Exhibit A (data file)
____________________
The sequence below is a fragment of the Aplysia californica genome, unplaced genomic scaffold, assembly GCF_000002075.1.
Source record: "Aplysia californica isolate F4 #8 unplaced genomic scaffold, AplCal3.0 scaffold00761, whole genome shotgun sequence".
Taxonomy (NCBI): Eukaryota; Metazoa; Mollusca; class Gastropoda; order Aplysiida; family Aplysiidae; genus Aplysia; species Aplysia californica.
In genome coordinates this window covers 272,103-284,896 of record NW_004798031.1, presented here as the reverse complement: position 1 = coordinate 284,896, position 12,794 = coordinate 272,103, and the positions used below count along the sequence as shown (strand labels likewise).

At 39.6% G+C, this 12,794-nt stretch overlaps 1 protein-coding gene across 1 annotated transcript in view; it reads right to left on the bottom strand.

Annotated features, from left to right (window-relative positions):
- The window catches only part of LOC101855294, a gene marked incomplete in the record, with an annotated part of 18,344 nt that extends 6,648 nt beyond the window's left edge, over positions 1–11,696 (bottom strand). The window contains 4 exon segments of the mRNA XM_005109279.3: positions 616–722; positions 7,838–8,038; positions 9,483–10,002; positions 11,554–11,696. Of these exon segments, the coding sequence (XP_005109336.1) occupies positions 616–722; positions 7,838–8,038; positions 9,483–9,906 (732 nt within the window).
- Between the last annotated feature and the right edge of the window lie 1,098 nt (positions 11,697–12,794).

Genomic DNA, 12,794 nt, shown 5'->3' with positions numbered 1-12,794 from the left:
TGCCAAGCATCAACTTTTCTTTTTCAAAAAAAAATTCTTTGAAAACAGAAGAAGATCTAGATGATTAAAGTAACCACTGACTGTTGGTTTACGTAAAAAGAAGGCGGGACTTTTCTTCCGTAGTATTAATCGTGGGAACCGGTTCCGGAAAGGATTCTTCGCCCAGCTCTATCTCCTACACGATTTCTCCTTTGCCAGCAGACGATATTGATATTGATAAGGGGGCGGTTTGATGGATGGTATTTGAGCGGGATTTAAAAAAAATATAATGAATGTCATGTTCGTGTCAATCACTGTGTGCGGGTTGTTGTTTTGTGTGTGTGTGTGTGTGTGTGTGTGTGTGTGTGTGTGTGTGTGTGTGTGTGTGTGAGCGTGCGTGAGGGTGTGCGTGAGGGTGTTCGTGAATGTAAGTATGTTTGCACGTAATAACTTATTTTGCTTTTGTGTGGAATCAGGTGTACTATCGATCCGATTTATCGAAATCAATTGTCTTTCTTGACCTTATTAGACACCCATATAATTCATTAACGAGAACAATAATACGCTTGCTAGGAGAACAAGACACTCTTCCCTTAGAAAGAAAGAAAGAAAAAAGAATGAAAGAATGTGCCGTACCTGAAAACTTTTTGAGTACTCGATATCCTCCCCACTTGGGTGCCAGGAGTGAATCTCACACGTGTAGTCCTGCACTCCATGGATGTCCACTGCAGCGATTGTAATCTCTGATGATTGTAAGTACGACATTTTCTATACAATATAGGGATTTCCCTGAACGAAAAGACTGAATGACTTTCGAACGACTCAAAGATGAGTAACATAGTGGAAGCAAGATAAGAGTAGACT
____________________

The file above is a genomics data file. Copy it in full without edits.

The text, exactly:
The sequence below is a fragment of the Aplysia californica genome, unplaced genomic scaffold, assembly GCF_000002075.1.
Source record: "Aplysia californica isolate F4 #8 unplaced genomic scaffold, AplCal3.0 scaffold00761, whole genome shotgun sequence".
Taxonomy (NCBI): Eukaryota; Metazoa; Mollusca; class Gastropoda; order Aplysiida; family Aplysiidae; genus Aplysia; species Aplysia californica.
In genome coordinates this window covers 272,103-284,896 of record NW_004798031.1, presented here as the reverse complement: position 1 = coordinate 284,896, position 12,794 = coordinate 272,103, and the positions used below count along the sequence as shown (strand labels likewise).

At 39.6% G+C, this 12,794-nt stretch overlaps 1 protein-coding gene across 1 annotated transcript in view; it reads right to left on the bottom strand.

Annotated features, from left to right (window-relative positions):
- The window catches only part of LOC101855294, a gene marked incomplete in the record, with an annotated part of 18,344 nt that extends 6,648 nt beyond the window's left edge, over positions 1–11,696 (bottom strand). The window contains 4 exon segments of the mRNA XM_005109279.3: positions 616–722; positions 7,838–8,038; positions 9,483–10,002; positions 11,554–11,696. Of these exon segments, the coding sequence (XP_005109336.1) occupies positions 616–722; positions 7,838–8,038; positions 9,483–9,906 (732 nt within the window).
- Between the last annotated feature and the right edge of the window lie 1,098 nt (positions 11,697–12,794).

Genomic DNA, 12,794 nt, shown 5'->3' with positions numbered 1-12,794 from the left:
TGCCAAGCATCAACTTTTCTTTTTCAAAAAAAAATTCTTTGAAAACAGAAGAAGATCTAGATGATTAAAGTAACCACTGACTGTTGGTTTACGTAAAAAGAAGGCGGGACTTTTCTTCCGTAGTATTAATCGTGGGAACCGGTTCCGGAAAGGATTCTTCGCCCAGCTCTATCTCCTACACGATTTCTCCTTTGCCAGCAGACGATATTGATATTGATAAGGGGGCGGTTTGATGGATGGTATTTGAGCGGGATTTAAAAAAAATATAATGAATGTCATGTTCGTGTCAATCACTGTGTGCGGGTTGTTGTTTTGTGTGTGTGTGTGTGTGTGTGTGTGTGTGTGTGTGTGTGTGTGTGTGTGTGTGTGAGCGTGCGTGAGGGTGTGCGTGAGGGTGTTCGTGAATGTAAGTATGTTTGCACGTAATAACTTATTTTGCTTTTGTGTGGAATCAGGTGTACTATCGATCCGATTTATCGAAATCAATTGTCTTTCTTGACCTTATTAGACACCCATATAATTCATTAACGAGAACAATAATACGCTTGCTAGGAGAACAAGACACTCTTCCCTTAGAAAGAAAGAAAGAAAAAAGAATGAAAGAATGTGCCGTACCTGAAAACTTTTTGAGTACTCGATATCCTCCCCACTTGGGTGCCAGGAGTGAATCTCACACGTGTAGTCCTGCACTCCATGGATGTCCACTGCAGCGATTGTAATCTCTGATGATTGTAAGTACGACATTTTCTATACAATATAGGGATTTCCCTGAACGAAAAGACTGAATGACTTTCGAACGACTCAAAGATGAGTAACATAGTGGAAGCAAGATAAGAGTAGACT